92 Points & Silver Medal, International Wine Challenge 2020
In every respect, the 2018 seems to have an extra layer to it, richer, more full in body, and more complex than any other vintage. Still incredibly fresh and pure in fruit, but with a rounder, richer feel. Works well with meaty stews, casseroles, and game dishes as well as prime cuts of beef.
This is a refreshing, balanced alternative to the “modernized/consumerist” Ripasso that most of the region’s wineries are producing these days – Reused skins only on the repass, no dried grape additions, no artificial heating. DOC guidelines allow 2 bottles of Ripasso for every bottle of Amarone a winery produces, and Rizzardi’s ratio is unusually low at 1.2, meaning more impact and character from the skins.
Pojega is a historic “cru” vineyard that sits next to the world-renowned garden of the same name that was purchased by the Rizzardi family in the 1600’s. These widely spaced vines are old for the region and therefore loaded with character. This cuvee is produced from the Southernmost parcels of the vineyard, where a larger than normal proportion of the grapes planted are the late-ripening Corvinone a.k.a. “super Corvina”. Following traditional practice for the style, the wine sees a second fermentation with still-warm raisined pomace from the winery’s Amarone. Our Pojega vineyard in Negrar is situated near the celebrated gardens created by Conte Antonio Rizzardi in 1783. Ripasso is a strictly controlled, traditional, and unique wine-making method crafted only from grapes grown in Valpolicella. The name Ripasso comes from the re-fermentation of our Valpolicella wine from Pojega over the pressed skins of our two Amarone wines (“Ripasso” is to re-pass). After this secondary fermentation, the wine is aged in French oak barrels for 12 months.
Elaboration: Hand picked and hand sorted. In the winery in Negar, the alcoholic fermentation and maceration of de-stemmed grapes is carried out over usually 10 days at a temperature of 25°C. Followed by the secondary fermentation technique of “Ripasso”. 12 months in Slavonian and French oak. Cellared in barrels previously used for the winery’s Amarone.
Guerrieri-Rizzardi, the historic house in Veneto, dates back to the unification of two ancient estates in 1913, when Carlo Rizzardi from Valpolicella, married Guiseppina Guerrieri of Bardolino. The new winery is completely solar-powered, combining the best that technology offers in a carbon-neutral way with vineyards that have been in the family for centuries. With the energy of the new younger generation in the family, Guerrieri-Rizzardi has experienced a renaissance of sorts over the last twenty years and is known throughout Europe as one of the finest, most classical producers in the region, with wines built on tension and “cut.”
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We’ve been lucky in the past to be reviewers for casemates. So imagine our joy to find out that we’d been picked again!! Upon receiving the wine, we were really excited to see a bottle from Italy…one of our favorite wine producing countries. Guerrieri Rizzardi winemaker, Pojega 2018 Valpolicella Ripasso DOC.
Onto the wine. We left the bottle on the counter, rather than putting it in our wine fridge. The ambient room temperature was perfect for a red wine. We opened the wine, poured 2 glasses, & let it breath for about 30 minutes. The initial nose was fairly mellow, light berries with wood & smokey undertones. The color leans more to cherry red, rather than a deep plum. The wine produced little to no “legs” in the glass. Now to the good stuff…taste!! The best way to describe this wine is smooth. Not many tannins at all, very pleasant and easy to drink. Light, refreshing red which is very drinkable without food pairing. However, it would go well with light creamy cheeses, or light meat dishes.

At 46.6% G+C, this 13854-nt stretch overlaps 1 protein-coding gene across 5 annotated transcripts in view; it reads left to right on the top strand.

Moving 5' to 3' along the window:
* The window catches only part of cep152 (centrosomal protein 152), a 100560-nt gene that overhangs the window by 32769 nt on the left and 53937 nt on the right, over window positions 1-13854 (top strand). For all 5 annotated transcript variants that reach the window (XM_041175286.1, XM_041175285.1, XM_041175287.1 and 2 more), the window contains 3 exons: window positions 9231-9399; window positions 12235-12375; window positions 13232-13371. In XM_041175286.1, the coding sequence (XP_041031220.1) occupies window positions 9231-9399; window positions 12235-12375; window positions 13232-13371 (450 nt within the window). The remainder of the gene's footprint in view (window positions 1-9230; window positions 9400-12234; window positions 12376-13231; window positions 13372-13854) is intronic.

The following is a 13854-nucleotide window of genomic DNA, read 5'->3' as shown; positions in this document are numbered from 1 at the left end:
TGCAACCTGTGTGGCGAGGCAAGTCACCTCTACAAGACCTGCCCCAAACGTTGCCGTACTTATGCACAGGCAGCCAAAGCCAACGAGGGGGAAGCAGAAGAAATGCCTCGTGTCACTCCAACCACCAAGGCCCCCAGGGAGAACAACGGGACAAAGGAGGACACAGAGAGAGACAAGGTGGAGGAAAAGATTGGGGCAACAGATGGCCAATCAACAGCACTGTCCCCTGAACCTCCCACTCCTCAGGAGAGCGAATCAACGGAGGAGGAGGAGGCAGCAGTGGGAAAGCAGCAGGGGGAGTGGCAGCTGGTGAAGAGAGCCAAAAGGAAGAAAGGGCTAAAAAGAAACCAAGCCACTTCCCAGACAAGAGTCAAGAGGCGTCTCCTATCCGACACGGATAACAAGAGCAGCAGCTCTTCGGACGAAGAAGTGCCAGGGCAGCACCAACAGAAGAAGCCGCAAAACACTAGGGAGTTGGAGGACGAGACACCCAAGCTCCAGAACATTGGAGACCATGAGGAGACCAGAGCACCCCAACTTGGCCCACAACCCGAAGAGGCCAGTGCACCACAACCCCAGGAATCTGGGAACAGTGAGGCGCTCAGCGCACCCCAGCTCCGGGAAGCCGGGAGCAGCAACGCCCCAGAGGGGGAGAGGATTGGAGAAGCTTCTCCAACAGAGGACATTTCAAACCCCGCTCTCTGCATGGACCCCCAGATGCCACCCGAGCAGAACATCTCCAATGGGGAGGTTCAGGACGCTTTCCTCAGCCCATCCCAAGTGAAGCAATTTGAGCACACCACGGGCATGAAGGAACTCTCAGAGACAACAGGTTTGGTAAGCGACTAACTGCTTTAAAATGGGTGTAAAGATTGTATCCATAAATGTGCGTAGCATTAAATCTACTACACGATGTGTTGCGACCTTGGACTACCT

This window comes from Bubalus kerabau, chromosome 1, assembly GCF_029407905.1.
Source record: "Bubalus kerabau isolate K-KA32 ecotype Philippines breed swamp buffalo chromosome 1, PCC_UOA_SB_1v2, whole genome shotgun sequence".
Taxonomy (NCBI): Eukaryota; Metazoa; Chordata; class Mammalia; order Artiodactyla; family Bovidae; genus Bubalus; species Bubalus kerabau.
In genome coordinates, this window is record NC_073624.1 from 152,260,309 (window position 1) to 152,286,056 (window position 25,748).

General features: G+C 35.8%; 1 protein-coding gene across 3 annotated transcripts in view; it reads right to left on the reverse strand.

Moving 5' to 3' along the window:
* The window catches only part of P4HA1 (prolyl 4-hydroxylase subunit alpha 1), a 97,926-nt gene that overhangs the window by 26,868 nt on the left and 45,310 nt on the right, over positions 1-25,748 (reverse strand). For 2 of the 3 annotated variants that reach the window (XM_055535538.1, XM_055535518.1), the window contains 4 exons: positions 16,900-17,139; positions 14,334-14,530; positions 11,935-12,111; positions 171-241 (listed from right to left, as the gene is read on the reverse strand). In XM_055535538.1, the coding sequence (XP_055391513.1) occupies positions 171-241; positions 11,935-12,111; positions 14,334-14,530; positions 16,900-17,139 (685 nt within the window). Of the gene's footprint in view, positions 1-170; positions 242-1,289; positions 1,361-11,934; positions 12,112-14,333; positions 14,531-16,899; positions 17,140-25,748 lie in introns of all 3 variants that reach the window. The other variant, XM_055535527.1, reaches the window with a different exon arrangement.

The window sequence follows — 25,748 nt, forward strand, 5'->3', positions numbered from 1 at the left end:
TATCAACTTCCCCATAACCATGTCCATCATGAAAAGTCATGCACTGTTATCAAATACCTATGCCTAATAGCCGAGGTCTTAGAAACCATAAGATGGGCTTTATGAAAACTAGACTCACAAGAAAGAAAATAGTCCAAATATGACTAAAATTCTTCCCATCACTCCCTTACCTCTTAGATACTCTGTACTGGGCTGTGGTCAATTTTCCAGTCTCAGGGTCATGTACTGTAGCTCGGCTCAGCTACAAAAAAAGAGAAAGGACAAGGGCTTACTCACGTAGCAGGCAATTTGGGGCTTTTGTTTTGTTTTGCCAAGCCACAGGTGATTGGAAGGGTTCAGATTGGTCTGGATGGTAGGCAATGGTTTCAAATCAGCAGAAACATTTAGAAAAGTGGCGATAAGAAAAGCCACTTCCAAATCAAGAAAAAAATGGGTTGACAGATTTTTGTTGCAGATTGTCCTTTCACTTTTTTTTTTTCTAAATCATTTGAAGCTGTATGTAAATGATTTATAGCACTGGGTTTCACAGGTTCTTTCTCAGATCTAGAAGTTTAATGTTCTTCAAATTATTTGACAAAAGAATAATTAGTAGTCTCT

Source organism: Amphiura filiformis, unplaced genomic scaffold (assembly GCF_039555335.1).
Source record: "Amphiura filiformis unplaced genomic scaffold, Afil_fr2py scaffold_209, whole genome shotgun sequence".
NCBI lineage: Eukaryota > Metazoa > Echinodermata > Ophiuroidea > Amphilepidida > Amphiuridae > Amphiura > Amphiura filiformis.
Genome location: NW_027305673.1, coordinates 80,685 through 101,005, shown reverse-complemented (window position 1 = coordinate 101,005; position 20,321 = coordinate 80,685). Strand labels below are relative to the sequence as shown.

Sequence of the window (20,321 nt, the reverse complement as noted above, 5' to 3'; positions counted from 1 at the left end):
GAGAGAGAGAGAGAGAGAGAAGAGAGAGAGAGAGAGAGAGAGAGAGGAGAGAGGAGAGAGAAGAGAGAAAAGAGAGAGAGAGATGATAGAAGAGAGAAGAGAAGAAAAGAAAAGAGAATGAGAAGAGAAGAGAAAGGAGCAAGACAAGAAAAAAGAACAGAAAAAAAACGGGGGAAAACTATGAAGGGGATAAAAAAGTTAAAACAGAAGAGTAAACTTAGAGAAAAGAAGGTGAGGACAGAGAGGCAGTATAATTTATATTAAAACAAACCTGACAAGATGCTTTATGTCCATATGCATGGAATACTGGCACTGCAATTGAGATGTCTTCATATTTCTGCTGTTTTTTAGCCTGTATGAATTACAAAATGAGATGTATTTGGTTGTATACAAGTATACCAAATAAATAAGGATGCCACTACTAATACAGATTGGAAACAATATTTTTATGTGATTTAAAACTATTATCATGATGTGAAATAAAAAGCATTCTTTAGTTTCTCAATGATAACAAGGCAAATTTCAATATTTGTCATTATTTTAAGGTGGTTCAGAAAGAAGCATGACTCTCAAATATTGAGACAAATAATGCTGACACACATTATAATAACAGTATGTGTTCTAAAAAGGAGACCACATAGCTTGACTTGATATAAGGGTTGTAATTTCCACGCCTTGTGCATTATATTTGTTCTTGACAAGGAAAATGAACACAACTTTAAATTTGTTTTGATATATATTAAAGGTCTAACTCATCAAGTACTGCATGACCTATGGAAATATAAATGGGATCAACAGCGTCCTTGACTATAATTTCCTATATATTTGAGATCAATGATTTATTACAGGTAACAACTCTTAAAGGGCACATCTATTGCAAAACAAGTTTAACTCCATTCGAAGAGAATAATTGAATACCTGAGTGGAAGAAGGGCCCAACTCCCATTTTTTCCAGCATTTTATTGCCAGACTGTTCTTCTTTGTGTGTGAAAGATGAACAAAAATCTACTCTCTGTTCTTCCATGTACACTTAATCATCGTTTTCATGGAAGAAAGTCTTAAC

We are definitely recommend this wine, at the right price (anything under $25.00). If you’re expecting a big red - pass. But if you’re looking for an excellent daily drinker this is the one for you! This wine would be perfect for someone who finds heavier reds a little too much.
I lived on the border of FVG & Veneto when this wine was harvested and released. I’ve been to Rizzardi a couple of times randomly and bought a few Pojega over the years! 2018 was cool start to the year and ended up a little hotter than normal. Overall, the 2018s Ripasso & Amarone are in the mid to just upper-mid tier on vintages. It’s a very nice Ripasso with typical features and goes great with a veal or roast.
Most of the 2018s are in their prime to start of past prime time, but highly recommend Rizzardi — this won’t cellar much longer! I paid in the €15-€17 range at the winery looking at my cellar notes from back then, so great price here! I love Ripasso & Amarone, so always happy to see an old fave!
@dianefreda I haven’t had a bottle in 2-3 years, so in the drinkablilty now vs then could differ. However, living there, Negrar was my favorite region of Veneto for Ripasso & Amarone. It was an excellent Ripasso then and believe it would still be. I just wouldn’t cellar this for 2-3 years and make it a quick(er) drink. I still live in Europe, otherwise I would’ve ordered this when I saw it go live. If that helps at all.
Also agreed. On the fence on this one. I have suggested in the past when the offer goes up the first post could be from the casemate people how many bottles were sent out for rattage so we would know what to expect. Obviously that suggestion has gained no traction. And I realize that would not be a guarantee that people receiving bottles would actually report in. My guess however is that percentage is extremely low.